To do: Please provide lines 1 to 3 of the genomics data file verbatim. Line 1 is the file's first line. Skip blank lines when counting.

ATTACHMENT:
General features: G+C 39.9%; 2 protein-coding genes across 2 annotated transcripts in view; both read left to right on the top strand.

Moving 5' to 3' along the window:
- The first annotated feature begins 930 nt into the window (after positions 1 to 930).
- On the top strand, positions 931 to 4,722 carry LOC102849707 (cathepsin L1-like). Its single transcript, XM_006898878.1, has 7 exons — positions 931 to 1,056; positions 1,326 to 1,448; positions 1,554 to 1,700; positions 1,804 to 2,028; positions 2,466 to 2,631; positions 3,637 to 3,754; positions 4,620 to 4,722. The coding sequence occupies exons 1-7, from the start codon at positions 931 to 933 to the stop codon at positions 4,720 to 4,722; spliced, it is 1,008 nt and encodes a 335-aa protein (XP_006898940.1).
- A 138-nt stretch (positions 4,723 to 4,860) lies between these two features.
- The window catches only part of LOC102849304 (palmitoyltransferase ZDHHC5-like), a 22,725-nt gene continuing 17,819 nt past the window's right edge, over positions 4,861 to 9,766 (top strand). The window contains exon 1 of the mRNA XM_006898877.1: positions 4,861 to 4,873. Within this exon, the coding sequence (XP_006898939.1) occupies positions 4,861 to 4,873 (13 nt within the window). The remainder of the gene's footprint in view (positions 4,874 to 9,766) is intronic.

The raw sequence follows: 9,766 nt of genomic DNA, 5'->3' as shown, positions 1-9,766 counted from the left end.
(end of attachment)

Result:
General features: G+C 39.9%; 2 protein-coding genes across 2 annotated transcripts in view; both read left to right on the top strand.

Moving 5' to 3' along the window:
- The first annotated feature begins 930 nt into the window (after positions 1 to 930).